HELP OUST THE BISHOP WEED!!!
If you see the ‘Bishops Weed’ which has exploded out of the rocks supporting the parking lot, please help us eradicate it.
Big patches are smothered with 3-4 layers of cardboard, topped with organic material (Gray Poplar) cleared out of the outdoor classroom area…or extra mulch/leaf-litter brought from home.
Smaller patches are dug out & taken to the dump in plastic bags. If even a small bit of the rhizome is left in the ground, a new plant grows in with ease. It is important to stay on top of the outbursts before they really take hold.
Bishop weed is one of the most difficult Invasive species to eradicate. As the site is right along the river shore, NO CHEMICALS ALLOWED!! Invasive species disrupt the ecologic rhythms of an in-tact ecology. Migrating fish need protein! Amongst other functions, native plants support insects to feed the Alewives coming up the ladder
We are taking a long term and sustained approach to contain and smother it. We invite community members to help tend the space, in order to maintain natural systems that supports shared resources that migrate here from the sea.
Construction fill often brings invasive species to a site, and there was an explosion of the invasive Bishop’s Weed in the pocket of open meadow situated between the woodland path and the fish ladder. Because we cannot use chemicals so near the river shore, we invite folks to help tamp out the weed using layers of cardboard and mulch (dry leaves, small sticks and other organic material) The roots are pervasive, so if digging out the edges of the patch, make sure to bag and dispose of the entire plant material.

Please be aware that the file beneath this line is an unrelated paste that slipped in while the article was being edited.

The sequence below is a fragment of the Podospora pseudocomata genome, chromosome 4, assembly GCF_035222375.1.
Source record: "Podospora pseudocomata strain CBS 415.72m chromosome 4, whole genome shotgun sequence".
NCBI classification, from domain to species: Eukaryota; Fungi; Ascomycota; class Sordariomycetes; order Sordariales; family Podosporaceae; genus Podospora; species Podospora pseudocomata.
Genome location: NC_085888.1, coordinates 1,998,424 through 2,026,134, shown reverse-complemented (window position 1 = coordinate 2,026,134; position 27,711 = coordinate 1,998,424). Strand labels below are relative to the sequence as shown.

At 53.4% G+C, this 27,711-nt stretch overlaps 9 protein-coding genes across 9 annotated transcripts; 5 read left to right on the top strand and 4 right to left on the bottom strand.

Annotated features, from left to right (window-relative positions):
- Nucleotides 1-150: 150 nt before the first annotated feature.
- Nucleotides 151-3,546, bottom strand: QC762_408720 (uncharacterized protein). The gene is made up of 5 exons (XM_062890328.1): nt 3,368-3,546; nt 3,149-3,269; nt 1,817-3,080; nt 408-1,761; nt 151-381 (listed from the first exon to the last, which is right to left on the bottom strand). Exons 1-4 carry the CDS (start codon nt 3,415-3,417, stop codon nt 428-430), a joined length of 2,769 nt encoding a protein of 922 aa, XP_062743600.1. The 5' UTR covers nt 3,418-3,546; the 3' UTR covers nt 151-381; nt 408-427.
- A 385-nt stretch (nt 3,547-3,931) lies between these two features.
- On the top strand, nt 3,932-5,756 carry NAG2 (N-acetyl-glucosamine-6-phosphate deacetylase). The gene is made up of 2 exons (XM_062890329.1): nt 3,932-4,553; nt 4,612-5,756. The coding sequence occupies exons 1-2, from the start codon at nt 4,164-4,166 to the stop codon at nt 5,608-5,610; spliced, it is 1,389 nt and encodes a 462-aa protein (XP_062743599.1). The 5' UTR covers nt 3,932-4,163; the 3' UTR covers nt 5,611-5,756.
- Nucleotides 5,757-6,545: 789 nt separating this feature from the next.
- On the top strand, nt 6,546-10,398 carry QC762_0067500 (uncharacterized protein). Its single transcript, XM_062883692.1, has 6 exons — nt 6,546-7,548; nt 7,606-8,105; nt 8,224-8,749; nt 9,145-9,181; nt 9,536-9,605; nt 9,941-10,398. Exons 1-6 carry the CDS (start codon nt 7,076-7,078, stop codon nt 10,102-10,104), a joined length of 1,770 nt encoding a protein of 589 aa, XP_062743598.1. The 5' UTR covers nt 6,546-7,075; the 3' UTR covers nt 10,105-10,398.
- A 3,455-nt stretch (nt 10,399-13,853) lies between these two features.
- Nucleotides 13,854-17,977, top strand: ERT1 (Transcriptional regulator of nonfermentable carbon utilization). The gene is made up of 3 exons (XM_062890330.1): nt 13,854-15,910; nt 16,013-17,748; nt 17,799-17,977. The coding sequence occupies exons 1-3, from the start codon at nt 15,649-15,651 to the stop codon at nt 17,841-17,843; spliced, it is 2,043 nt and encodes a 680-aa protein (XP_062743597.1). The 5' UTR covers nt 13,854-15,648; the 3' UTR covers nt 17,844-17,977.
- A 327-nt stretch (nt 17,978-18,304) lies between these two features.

Follow along the approach we are taking and feel free to jump in and participate as you are passing through to enjoy the site!
What IS Bishop Weed??
Brought to this land as the nursery plant, ‘snow on the mountain’, the plant reverts to it’s native form of solid green leaves once it has ‘skipped the fence’. In fact, it is a medicinal plant in Europe. From Wikipedia: “The tender leaves have been used in antiquity and throughout the Middle Ages as a spring leaf vegetable, much as spinach was used. It is commonly used for soup. Young leaves are preferred as a pot herb. It is best picked from when it appears (as early as February in the UK) to just before it flowers (May to June). If it is picked after this point, it takes on a pungent taste and has a laxative effect. However, it can be stopped from flowering by pinching out the flowers, ensuring the plant remains edible if used more sparingly as a pot herb.
“It also had a history as a medicinal herb to treat gout and arthritis, applied in hot wraps externally upon boiling both leaves and roots together. Ingested, the leaves have a diuretic effect and act as a mild sedative. Its use as a medicinal herb has largely declined during the modern era.
“The plant is said to have been introduced into Great Britain by the Romans as a food plant and into Northern Europe as a medicinal herb by monks. It is still found growing in patches surrounding many monastic ruins in Europe, and descriptions of its use are found among monastic writings, such as in Physica by Hildegard von Bingen“